Pow Magazine


Olde combine an intensity with pure fury for their third album Temple. Their first release The Gates of Dawn established them as a band akin to Clutch albeit more slowed down and more intense. I, their second album, saw the band wrenching more towards their own sound and succeeding with grittier vocals and instrumentation. Olde is Ryan Aubin on drums, Greg Dawson and Chris Hughes on guitars, Doug McLarty on vocals, and Cory McCallum on bass.

Doug wails with the passion of a drunken barbarian searching for his next prey on opening track “Subterfuge”. Greg and Chris’s guitars compliment Corey and Ryan instruments to doomed perfection. A legitimately harmonious section consumes everything soon after letting your mind catch up to everything until a vicious rage extinguishes any beauty created. “Now I See You” is sludgier in every aspect. Everything is gnarled “now scream for mercy” by Doug. The entire experience is akin to your entire subconscious being pressed tighter and tighter until you flatline. “The Ghost Narrative” acts like your first heartbeat bring you back into reality. All of your blood, feelings, and emotions are flooded back into you and your full of a kinetic energy. Title track “Temple” is by far the most doom filled exercise on the record. It’s powerful, collective, and brooding and sets the scene for the rest of our journey. “Centrifigul Disaster”, “Maelstrom”, with a stunt solo by Ryan Aubin, and “Castaway”, with a guest solo by Simon Talevski, continue with the foundation brought with “Temple”. Each moment moves at a snails paced instrumentation intertwined with an almost off balanced vocal style that’s, to me, like being trait deep within a blizzard screaming and continually moving to keep your heart going through arctic depths that can lead either to a dwindling life that ends with a frozen corpse. Or a life saving safe haven where you can continue living. But, that’s the strength of this record. No matter what it never stops kicking. It never tires of life’s miserable glory.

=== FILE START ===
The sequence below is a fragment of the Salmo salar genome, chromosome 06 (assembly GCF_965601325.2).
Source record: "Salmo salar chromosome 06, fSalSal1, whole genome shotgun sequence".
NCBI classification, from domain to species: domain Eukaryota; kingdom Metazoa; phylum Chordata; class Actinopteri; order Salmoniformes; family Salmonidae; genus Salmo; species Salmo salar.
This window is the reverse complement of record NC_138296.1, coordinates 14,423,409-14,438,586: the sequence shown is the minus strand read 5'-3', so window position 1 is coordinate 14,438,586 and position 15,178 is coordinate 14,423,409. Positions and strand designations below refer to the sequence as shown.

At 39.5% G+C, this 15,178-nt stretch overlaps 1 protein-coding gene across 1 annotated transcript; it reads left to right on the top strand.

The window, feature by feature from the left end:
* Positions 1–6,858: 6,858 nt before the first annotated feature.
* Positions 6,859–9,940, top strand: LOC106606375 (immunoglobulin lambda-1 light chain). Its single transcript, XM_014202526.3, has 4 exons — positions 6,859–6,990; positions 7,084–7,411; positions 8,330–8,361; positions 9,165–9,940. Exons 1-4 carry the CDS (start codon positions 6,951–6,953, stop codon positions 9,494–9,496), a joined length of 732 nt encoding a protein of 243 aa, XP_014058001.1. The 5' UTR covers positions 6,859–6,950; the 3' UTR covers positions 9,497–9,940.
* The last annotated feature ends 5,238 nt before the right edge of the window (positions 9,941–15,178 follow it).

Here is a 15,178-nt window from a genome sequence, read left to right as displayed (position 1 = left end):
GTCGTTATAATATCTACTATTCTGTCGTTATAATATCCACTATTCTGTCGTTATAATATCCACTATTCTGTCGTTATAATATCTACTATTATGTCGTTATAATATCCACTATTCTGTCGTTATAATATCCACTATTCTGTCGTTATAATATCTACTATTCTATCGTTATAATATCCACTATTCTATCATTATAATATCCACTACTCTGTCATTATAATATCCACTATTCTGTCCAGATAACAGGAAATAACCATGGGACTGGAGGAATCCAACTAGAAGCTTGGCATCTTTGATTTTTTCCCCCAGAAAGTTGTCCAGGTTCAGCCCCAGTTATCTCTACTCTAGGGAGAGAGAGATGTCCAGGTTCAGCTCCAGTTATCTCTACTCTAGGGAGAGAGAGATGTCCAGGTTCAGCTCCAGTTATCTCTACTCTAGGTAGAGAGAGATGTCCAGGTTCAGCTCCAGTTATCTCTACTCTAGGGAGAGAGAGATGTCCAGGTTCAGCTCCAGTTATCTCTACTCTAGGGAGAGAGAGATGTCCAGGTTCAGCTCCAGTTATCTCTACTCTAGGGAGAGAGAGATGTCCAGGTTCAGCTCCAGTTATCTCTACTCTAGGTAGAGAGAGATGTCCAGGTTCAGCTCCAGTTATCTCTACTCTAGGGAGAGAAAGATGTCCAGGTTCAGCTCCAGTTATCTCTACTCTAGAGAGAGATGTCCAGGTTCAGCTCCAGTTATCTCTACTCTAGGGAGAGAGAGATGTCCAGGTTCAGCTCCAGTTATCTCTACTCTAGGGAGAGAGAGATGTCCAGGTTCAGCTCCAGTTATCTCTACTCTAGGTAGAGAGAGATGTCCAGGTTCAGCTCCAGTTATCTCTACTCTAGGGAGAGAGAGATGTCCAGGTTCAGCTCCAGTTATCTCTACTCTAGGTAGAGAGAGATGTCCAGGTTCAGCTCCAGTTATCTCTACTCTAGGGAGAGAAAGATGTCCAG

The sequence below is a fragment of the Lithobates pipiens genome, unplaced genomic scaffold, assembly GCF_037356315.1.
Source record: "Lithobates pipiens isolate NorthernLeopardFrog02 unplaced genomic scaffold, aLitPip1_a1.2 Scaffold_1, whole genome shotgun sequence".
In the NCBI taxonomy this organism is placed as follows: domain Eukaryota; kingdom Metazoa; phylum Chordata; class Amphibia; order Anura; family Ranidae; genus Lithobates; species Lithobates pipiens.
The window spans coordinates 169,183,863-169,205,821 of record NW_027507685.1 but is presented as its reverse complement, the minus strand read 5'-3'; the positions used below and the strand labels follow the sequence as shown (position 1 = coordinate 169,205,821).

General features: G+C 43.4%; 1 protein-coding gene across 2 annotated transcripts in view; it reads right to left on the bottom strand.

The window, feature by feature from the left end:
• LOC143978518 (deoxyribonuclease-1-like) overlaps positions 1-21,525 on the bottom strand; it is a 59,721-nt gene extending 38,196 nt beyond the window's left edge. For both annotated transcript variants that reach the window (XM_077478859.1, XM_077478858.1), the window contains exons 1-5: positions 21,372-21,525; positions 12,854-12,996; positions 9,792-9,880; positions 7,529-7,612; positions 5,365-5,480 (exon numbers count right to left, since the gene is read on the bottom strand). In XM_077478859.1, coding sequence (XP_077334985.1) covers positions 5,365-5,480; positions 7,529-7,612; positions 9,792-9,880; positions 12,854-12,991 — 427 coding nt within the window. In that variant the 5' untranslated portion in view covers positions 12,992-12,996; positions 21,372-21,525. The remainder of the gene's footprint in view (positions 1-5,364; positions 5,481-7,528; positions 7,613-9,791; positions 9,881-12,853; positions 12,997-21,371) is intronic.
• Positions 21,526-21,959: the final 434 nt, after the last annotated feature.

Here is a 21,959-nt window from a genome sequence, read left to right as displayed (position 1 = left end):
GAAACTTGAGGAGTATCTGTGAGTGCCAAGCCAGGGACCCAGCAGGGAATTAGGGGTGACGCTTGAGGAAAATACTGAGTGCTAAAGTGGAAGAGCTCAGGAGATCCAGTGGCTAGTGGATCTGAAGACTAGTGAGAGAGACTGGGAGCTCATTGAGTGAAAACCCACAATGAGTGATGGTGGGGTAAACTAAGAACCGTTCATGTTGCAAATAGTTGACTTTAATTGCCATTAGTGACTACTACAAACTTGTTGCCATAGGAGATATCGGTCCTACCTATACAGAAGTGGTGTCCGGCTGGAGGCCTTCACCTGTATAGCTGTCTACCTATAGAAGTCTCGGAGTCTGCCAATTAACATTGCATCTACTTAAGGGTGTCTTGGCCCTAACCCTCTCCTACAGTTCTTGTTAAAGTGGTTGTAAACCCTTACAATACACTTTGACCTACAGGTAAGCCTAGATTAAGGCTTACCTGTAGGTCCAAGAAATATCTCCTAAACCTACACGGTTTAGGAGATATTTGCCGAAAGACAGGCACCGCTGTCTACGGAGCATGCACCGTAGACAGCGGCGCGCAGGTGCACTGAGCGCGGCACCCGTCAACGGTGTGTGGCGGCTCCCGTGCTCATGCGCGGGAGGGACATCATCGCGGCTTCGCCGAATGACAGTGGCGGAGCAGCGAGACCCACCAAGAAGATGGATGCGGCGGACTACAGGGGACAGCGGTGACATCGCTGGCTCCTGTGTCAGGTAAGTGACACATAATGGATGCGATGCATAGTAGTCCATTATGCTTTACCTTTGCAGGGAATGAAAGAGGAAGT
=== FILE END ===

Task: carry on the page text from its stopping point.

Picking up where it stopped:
Richard Murray

POW! Magazine

I've been interested in music since a very young age. I was prone to ear infections when I was a baby and after long sessions with a doctor it was determined I would be deaf at a very early age from scar tissue. As a result my mother when play avant-garde music to me so I could hear a myriad of different sounds before that happened. Much to everyone's dismay, I could hear perfectly after the ear infections ended. But, my mom had inadvertently been put on a path of musical enlightenment. At 14 my 20 year old sister was attending Modest Mouse in Omaha, Nebraska with The Shins as an opener. I begged her to take me with her and she decided that would be my birthday present and took me. I was completely blown away by the experience. I wanted more and more of any live music I could find. But...living in Wellington, Kansas my options were a tad limited. I attended Weezer, Nine Inch Nails, Ladytron, Placebo shows but I was getting bored with everything mainstream. But everything changed when The Kills rolled through Kansas City. Seeing their dirty, smoke filled performance at The Midland Theater led me to look up more bizarre bands and further down the rabbit hole to finding newfound favorite such as Wolf Eyes and Slint. I began studying how exactly each genre made me feel. How each song sets a mood and tells a story. When I was about 26 I began writing for The Burning Beard. A doom, sludge, and heavy metal magazine based out of America and England and began my writing career. I met Dennis Gonzales at the 2014 Austin Psych Fest and we made a friendship centered around music. The next year we met again at the same festival and which led me to telling him about how I'd begun writing. He was interested to read my stuff and after a very short conversation he decided to let me on as a writing for POW! Magazine. Through his guidance my music spectrum as broadened significantly and I look forward to what I can hear in the future.